On June 27, 2014, the U.S. Court of Appeals for the D.C. Circuit issued an important, unanimous decision upholding the assertion of attorney-client privilege for an internal investigation. The decision is especially significant because it (a) forcefully reversed a growing trend in the D.C. federal district courts that had narrowly applied the attorney-client privilege to internal investigations and (b) confirmed that communications made during the course of an internal investigation – e.g., interviews and interview notes and reports – are privileged whenever a primary purpose of the communication was to obtain legal advice.
The case involves a False Claims Act claim against Kellogg, Brown & Root (“KBR”), a former Halliburton subsidiary, regarding alleged fraud and other unlawful conduct violating the company’s code of business conduct. The plaintiff sought various materials relating to KBR’s investigation of the alleged conduct. Non-lawyers, acting at the direction of in-house lawyers, conducted the interviews.
On Monday, February 25, Goldman Sachs won its bid to force former director Rajat K. Gupta to pay legal fees it incurred while investigating Gupta’s insider trading activities. In October 2012, Gupta was sentenced to two years in prison following his conviction on conspiracy and securities fraud charges. As part of those sentencing proceedings, Judge Jed Rakoff of the Southern District of New York has now ordered Gupta to pay Goldman Sachs $6.2 million, an amount equal to approximately 90 percent of the legal expenses the banking firm sought to recover. See United States v. Gupta, Case No. 11 CR 907 (S.D.N.Y. Feb. 25, 2013).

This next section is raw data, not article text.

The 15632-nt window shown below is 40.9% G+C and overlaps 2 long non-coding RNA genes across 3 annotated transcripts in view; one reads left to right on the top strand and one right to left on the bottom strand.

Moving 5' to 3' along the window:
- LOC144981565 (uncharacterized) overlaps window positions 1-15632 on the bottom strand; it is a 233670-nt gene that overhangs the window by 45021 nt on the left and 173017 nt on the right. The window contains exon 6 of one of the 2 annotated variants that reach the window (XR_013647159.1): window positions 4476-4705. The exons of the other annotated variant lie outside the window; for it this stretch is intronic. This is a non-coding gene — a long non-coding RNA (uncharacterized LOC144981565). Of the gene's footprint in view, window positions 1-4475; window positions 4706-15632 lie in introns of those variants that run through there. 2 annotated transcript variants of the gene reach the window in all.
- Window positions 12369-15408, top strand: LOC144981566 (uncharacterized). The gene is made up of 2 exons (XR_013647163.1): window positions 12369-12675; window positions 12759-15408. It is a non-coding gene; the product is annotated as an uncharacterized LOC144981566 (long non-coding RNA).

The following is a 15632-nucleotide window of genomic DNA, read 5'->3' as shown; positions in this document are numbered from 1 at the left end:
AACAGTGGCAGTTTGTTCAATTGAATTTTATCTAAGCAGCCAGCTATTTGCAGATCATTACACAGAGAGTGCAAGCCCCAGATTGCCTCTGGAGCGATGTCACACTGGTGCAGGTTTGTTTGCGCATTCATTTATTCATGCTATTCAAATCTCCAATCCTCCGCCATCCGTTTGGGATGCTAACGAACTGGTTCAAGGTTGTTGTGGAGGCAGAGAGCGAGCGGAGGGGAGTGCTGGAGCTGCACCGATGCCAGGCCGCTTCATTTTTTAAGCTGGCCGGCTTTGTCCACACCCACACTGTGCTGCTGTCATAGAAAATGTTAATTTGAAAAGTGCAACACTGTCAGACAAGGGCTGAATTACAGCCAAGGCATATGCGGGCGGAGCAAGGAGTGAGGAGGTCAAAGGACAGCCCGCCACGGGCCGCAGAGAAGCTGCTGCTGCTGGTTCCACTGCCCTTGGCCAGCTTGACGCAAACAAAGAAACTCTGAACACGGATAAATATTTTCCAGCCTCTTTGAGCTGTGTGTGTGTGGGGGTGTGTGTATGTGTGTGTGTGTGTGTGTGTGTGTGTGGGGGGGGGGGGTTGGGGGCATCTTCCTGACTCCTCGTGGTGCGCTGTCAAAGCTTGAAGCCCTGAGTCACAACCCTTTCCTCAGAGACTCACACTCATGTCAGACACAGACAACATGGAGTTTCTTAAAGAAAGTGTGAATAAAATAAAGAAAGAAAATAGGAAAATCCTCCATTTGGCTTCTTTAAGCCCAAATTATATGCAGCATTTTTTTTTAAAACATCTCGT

Background on the Ruling
Goldman Sachs sought its fees under the Mandatory Victim Restitution Act (“MVRA”), which allows some crime victims to recover expenses they incur as a result of a criminal defendant’s wrongful conduct. See 18 U.S.C. §3663A.
Judge Rakoff’s restitution order requires Gupta to pay the legal fees Goldman Sachs incurred conducting an internal investigation; responding to grand jury subpoenas and document requests from the U.S. Attorney’s Office, the Securities and Exchange Commission (“SEC”), and from Gupta himself; collecting and reviewing millions of documents leading to document productions of over 400,000 pages; and providing counsel to represent various of its officers and employees in depositions and at trial. The restitution order also covered fees Goldman Sachs incurred relating to the criminal investigation of Raj Rajaratnam, who was unaffiliated with Goldman Sachs but convicted for his role in the same insider trading scheme. Finally, Judge Rakoff ordered Gupta to pay Goldman Sachs its fees associated with preparing the request for restitution.
Implications of the Ruling
In ordering restitution, Judge Rakoff found that the requested attorney’s fees were “necessary,” were “incurred during participation in the investigation or prosecution of the offense or attendance at proceedings related to the offense,” and were incurred by a “victim.” While one may not have thought of Goldman Sachs – the entity from whom Gupta, the tipper, acquired the inside information – as a traditional victim of insider trading, in interpreting that term as anyone who was “directly and proximately harmed” by the offense of conviction, the Court had no difficulty in finding that Goldman was a victim and thus awarding it the attorney’s fees. READ MORE